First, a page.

This season’s lunchtime Proms at Cadogan Hall follow a chronological journey across 800 years of music. The first of these, on Monday, focused on the mediaeval and Renaissance periods in an a cappella concert featuring VOCES8. Works by European Renaissance composers provided the bulk of the programme, and a couple of earlier works by Hildegard of Bingen and Pérotin were balanced by contemporary pieces by Jonathan Dove and Alexia Sloane.
VOCES8 are a highly regarded vocal octet with a number of recordings to their name, and the works were given a slickly professional treatment, with blend and precision to the fore.
The opening almost-plainsong Spiritus sanctus vivificans by Hildegard was sung with angelic clarity and perfect blend by the two sopranos, such that it was difficult to tell that there were two voices. Pérotin’s Viderunt omnes was represented by a single word – ‘Viderunt’ – but such is Pérotin’s style,he draws this single word out for three minutes, forcing the voices into a series of jerky melismas on nasalised vowels.
The stock 16th-century pieces (Victoria’s Regina coeli, Lassus’ ‘Gloria’ from Missa Bell’Amfit’altera, Palestrina’s Magnificat primi toni and Byrd’s Sing joyfully) were all given textbook accounts, VOCES8 retaining a lightness of touch throughout, such that Victoria’s Alleluias bounced along in a precise, clipped fashion, the ‘Gloria patri’ of the Palestrina was lively, and the shifts of mood throughout the Lassus were brought to the fore in dynamic and attack. Gibbons’ double-choir O clap your hands provided a lightly energetic closing number.
Jonathan Dove’s Vadam et circuibo civitatem is a masterpiece of slow build, the music echoing the interlocutor’s search for her beloved, and VOCES8 captured this eloquently, allowing the waves of discord/concord in the opening passages to paint a picture of insecurity. The busyness on ‘per vicos’ was deftly handled, and the loud homophonic ‘Adiuro vos’ was a perfectly controlled climax.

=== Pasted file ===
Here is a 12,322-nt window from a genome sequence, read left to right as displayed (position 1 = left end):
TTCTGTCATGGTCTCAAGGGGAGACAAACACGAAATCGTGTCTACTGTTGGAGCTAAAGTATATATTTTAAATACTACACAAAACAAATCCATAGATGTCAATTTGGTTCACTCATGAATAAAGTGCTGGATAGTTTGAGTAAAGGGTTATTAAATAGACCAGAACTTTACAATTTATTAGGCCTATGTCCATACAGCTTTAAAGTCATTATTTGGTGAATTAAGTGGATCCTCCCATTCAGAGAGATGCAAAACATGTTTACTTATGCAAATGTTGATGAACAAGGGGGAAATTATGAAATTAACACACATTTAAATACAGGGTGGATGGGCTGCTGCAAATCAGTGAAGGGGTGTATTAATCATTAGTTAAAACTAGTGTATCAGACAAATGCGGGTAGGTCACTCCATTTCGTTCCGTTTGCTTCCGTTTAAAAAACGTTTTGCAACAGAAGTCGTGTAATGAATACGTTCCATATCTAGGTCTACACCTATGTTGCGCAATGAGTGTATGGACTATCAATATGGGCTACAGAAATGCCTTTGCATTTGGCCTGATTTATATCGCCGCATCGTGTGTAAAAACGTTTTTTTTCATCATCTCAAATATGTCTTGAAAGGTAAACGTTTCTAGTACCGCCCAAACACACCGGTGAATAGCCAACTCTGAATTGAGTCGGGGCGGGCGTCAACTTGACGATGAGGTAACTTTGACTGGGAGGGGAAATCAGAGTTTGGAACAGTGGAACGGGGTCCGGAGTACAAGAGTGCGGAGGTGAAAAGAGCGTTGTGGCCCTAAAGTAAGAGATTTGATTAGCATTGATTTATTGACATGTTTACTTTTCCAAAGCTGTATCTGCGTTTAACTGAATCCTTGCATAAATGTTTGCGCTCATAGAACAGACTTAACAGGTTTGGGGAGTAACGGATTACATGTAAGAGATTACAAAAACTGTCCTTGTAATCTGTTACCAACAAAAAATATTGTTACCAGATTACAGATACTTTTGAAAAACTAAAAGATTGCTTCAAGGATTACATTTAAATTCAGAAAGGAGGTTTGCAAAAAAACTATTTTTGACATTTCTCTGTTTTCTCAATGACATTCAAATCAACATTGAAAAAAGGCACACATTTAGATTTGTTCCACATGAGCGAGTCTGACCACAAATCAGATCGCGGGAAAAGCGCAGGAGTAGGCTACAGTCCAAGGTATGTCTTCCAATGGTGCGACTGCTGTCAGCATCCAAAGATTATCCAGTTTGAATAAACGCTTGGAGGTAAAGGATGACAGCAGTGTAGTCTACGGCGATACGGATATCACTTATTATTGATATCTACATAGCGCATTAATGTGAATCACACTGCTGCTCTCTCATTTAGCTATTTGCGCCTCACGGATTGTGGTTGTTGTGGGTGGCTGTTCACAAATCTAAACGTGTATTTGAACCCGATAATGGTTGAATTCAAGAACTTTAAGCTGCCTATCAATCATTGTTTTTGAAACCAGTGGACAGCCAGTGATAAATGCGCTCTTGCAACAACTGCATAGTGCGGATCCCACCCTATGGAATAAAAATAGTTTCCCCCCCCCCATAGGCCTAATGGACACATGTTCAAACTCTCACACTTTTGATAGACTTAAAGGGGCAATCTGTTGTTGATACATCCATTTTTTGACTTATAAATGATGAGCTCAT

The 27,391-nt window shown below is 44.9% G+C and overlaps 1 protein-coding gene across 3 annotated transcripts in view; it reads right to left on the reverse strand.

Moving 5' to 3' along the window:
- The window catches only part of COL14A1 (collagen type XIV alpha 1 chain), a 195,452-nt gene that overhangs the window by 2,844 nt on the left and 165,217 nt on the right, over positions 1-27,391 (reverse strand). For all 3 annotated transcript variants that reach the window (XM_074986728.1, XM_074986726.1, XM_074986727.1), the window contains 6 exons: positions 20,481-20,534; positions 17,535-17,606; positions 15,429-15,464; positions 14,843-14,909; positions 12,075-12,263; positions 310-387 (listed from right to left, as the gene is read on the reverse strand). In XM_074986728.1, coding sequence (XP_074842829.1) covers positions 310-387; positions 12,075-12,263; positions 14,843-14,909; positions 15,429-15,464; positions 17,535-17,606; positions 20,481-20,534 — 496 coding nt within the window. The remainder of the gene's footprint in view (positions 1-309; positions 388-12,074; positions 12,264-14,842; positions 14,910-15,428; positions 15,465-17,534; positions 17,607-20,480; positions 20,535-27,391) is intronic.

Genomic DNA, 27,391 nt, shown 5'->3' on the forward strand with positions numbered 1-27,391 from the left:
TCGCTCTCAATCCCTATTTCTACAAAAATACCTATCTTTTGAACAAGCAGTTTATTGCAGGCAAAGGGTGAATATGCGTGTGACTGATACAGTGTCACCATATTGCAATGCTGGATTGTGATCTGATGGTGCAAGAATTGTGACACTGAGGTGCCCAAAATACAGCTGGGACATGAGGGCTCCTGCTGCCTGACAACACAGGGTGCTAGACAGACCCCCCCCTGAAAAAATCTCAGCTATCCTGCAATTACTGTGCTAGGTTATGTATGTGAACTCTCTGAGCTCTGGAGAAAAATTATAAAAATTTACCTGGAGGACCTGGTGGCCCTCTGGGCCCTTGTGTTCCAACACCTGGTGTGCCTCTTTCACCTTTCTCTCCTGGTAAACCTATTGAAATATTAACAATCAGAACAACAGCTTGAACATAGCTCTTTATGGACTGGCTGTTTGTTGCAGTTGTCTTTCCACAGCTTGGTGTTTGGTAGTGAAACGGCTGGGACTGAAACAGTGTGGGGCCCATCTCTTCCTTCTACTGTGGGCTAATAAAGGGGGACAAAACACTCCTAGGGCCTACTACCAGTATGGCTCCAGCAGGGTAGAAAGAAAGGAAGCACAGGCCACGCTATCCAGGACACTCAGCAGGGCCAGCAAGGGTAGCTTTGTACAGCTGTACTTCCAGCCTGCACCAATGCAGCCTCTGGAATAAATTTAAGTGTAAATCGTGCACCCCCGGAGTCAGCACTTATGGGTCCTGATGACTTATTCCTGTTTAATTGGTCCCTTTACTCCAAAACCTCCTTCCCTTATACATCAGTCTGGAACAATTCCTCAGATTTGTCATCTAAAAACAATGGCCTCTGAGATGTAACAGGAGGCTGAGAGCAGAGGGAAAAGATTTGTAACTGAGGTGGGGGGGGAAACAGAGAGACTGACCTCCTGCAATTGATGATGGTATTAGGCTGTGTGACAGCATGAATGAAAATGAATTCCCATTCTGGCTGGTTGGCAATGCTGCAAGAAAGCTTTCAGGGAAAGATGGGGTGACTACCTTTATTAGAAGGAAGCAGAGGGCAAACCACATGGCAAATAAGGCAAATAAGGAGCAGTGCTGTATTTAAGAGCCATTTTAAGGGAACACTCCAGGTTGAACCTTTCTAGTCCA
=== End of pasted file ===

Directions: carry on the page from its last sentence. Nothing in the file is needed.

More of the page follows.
Alexia Sloane’s Earthward (a Proms commission) is a secular piece – a hymn to the Earth. So many contemporary choral works follow the pattern of moving-homophony-followed-by-note-cluster, and, sadly, this was no exception (seemingly, complex counterpoint is out of fashion). The two- and three-voice introductory lines, though, were interesting for their dissonances, and the cluster chords contained not a few minor seconds, that set the beats ringing (especially when given VOCES8’s clear tones).
The downside to the concert, though, was that VOCES8 are a little too slick. There’s a Vaseline-lensed, gift-wrapped quality to it all. They have ‘a sound’ that sells, and they keep to this, such that period and compositional style are subsumed within a conformity of delivery. Yes, there are dynamic shifts and legato/marcato contrasts but the timbre never alters, and the vowels and consonants remain in the realms of ‘Oxbridge choral sound’. While this can suit the modern works, it leaves the Renaissance works too anodyne and devoid of period or style, such that each becomes a series of beautifully produced and blended notes without any feeling of context or emotion – lavishly packaged and pleasingly highbrow for the up-market listener (Beecham’s trenchant remark “the English may not like music, but they absolutely love the noise it makes” might well be the driver here). Josquin’s Ave Maria, for example, could have done with a bit of Burgundian edge (perhaps borrowing some of the nasality from Pérotin, augmented by some quirkier vowels and consonants), but, along with Mouton’s Nesciens Mater it was given a polite collegiate airbrushing (and taken at a syrupy slow speed).